That's not even considering fallibility and corruption in the judicial juggernaut itself. Cops never lie, witnesses always tell the truth, government attorneys engage in an intense search for the truth, not a conviction. Like here: This evil person may be unemployable for the foreseeable future but she still needs to eat.

You have problems worth addressing (see the train wreck chronicled by John Grisham in The Innocent Man) which are not, however, systematic and common problems. They had an amusing scene in Madison County, N.Y. a few years back where the case against a pair of school teachers accused of plying a youngster with liquor one Saturday collapsed at a hearing before trial. Their attorney produced the credit card slips which showed just where they had been that afternoon; the whole bill was cock-and-bull. Dismissed! I would have loved to ask their attorneys whether they kept this little prize in pectoris because they did not trust the prosecutor or the cops or whether the investigators simply did not care to ascertain where the defendants were that afternoon. Since this was the odd case which actually was headed to trial, you'd have thought they'd put some sweat into it, no?

That having been said, an attorney I correspond with has a diversified practice with a great many criminal cases. His description of his clients: "Guilty! Guilty! Guilty!".

@chuck martel,

Much to agree with there, but I still think that for this particular article the point is not oddball laws or wrongful convictions, the point is that there are people who have really committed real crimes and they run instead of accepting the punishment, and the running is hard on them, so we need to adjust our way of approaching crime enforcement. I just don't think that's so.

But I do like Les Miserables and the Rockford Files, so while I find your arguments a little tangential I do find a lot appealing in them.

Excellent Art Deco info.

And the lady in the article won't starve because we have welfare. If she gets out of prison at the age of 23 and has to take a job cleaning toilets, and earn back the trust of the community through hard work and honesty, finally winding up as maybe a Walmart manager instead of the executive vice president she dreamed of being, I don't find that particularly unfair -- and we should tell her that she shouldn't find it unfair, either.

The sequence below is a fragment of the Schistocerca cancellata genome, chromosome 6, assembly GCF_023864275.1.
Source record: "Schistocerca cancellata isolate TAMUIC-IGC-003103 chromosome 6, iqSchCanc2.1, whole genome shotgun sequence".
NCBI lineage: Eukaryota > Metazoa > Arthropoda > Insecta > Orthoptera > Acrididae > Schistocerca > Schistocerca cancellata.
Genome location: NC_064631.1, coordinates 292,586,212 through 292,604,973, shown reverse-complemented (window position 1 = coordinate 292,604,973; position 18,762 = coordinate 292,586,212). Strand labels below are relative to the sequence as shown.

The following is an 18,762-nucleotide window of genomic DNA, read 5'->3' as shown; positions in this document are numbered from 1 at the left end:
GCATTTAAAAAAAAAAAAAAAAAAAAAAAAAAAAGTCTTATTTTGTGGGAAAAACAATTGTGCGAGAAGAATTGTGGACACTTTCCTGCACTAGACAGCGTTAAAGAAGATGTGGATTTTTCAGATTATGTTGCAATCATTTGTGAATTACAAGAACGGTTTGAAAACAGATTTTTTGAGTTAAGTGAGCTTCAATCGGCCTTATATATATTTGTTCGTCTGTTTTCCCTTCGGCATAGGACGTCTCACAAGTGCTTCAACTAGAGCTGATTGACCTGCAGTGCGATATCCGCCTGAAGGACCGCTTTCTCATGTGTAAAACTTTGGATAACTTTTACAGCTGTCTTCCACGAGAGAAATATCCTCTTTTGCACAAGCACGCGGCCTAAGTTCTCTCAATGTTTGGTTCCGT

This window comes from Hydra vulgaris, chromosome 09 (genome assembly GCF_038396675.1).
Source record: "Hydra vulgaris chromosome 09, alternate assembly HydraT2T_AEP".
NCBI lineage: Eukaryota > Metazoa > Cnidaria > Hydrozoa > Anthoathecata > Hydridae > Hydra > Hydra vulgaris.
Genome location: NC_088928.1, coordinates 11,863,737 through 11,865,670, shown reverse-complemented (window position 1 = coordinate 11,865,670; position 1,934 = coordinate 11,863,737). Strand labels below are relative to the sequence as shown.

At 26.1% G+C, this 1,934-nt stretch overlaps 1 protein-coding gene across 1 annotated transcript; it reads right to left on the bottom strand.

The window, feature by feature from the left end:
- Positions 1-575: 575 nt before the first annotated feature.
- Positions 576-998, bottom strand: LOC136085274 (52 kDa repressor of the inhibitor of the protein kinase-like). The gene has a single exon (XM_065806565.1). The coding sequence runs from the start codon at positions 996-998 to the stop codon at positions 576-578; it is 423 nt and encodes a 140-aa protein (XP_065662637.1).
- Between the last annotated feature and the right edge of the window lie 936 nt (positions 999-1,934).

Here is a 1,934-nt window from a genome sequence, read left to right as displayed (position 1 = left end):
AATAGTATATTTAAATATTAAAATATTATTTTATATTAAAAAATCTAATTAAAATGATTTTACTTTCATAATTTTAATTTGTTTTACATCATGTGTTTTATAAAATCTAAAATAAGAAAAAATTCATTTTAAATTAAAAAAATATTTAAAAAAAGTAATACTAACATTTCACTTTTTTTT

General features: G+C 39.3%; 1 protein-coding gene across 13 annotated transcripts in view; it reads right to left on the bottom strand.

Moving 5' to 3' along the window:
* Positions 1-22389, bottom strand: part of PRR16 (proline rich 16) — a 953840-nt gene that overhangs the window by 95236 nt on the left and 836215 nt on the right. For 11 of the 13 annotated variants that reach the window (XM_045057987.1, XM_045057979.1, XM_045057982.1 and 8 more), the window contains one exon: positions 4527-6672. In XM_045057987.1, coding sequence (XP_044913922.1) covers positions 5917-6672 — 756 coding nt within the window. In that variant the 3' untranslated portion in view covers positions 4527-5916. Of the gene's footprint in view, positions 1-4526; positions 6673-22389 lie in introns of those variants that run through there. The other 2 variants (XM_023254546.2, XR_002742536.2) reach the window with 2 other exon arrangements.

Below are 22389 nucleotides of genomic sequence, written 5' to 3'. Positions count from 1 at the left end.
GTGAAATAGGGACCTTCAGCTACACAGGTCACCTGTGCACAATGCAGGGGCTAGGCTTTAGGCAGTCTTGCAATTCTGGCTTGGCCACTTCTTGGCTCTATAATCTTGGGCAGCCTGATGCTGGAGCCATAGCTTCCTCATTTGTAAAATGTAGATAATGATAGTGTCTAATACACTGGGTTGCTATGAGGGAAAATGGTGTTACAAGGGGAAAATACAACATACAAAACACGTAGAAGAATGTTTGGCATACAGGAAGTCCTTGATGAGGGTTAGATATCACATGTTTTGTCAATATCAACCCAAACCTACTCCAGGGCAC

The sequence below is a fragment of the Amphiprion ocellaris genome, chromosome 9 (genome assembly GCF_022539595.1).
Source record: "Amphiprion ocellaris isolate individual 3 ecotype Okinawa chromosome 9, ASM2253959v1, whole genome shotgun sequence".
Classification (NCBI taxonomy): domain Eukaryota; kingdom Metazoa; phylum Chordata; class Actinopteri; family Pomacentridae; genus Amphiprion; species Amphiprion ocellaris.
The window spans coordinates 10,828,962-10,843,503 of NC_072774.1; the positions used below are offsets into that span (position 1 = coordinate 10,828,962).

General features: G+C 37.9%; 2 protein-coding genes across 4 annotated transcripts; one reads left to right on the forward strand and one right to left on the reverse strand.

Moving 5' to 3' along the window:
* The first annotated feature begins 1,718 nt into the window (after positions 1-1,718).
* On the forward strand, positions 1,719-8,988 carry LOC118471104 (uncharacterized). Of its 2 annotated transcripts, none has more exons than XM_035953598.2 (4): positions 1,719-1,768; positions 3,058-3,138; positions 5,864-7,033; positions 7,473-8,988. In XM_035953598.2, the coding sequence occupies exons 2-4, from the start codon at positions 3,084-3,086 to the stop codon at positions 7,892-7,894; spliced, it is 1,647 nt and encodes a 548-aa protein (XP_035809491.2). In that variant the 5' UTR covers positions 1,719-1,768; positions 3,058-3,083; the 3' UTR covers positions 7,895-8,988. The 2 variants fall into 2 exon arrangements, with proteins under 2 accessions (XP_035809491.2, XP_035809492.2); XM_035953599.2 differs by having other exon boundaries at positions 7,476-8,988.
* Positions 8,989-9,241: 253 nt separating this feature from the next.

We're not stoning her to death, we're recognizing that someone who could not only deceive her parents and a jury but who apparently maintained the deception for four long years while an innocent suffered from her dishonesty might not be someone we want to put in a position of trust in any business.

Of course, the diverse files held on Marie are precisely the reason that we should all strive to ensure that such databases cannot be maintained beyond what is strictly require for transparent administration of legal procedure.

How very badly I wish I had a Goodfellas quote on hand. . .

You're referring to oddball federal crimes. About 89% of all prisoners are in state prisons and county jails. Read the Penal Law of New York. There are some humbug offenses ("bla bla bla within 500 yards of a school"), but it's mostly comprehensible and conventional in its delineation of offenses.


That was also before wars on peaceful behavior, erosion of privacy, federalizing police, etc.

It's true, but it wasn't before injustice.

I'd be the first one in the closet with Elian Gonzales, or racing down the street with him, if I had the guts. But a guy caught bringing meth to a friend or trying to pretend he didn't drive drunk, assuming no other special circumstances, that's probably a take your lumps situation.

Interesting; note that this runs opposite to (though it doesn't strictly conflict with) the narrative that poor people are so harried by the increased stresses of everyday life that they're unable to make costly investments in their long-term welfare. Here, it's argued that they make costly daily-life efforts to slightly mitigate their risk of being caught.

Again, this isn't a direct contradiction, but it's a tension, and one that's likely underexplored for reasons of mood affiliation.

Both are probably true.